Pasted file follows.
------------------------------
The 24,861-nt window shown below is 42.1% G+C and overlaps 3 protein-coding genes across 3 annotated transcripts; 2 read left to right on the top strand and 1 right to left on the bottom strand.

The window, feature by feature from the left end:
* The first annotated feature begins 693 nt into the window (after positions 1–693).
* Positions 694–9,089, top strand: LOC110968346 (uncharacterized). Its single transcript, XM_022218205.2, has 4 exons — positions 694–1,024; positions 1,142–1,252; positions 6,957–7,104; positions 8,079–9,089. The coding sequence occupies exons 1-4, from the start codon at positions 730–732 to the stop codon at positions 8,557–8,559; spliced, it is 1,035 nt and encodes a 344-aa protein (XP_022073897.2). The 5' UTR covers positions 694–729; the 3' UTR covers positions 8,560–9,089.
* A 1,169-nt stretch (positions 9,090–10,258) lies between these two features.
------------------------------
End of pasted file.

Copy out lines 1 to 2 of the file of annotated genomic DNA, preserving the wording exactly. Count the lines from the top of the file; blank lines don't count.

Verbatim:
The 24,861-nt window shown below is 42.1% G+C and overlaps 3 protein-coding genes across 3 annotated transcripts; 2 read left to right on the top strand and 1 right to left on the bottom strand.

The window, feature by feature from the left end: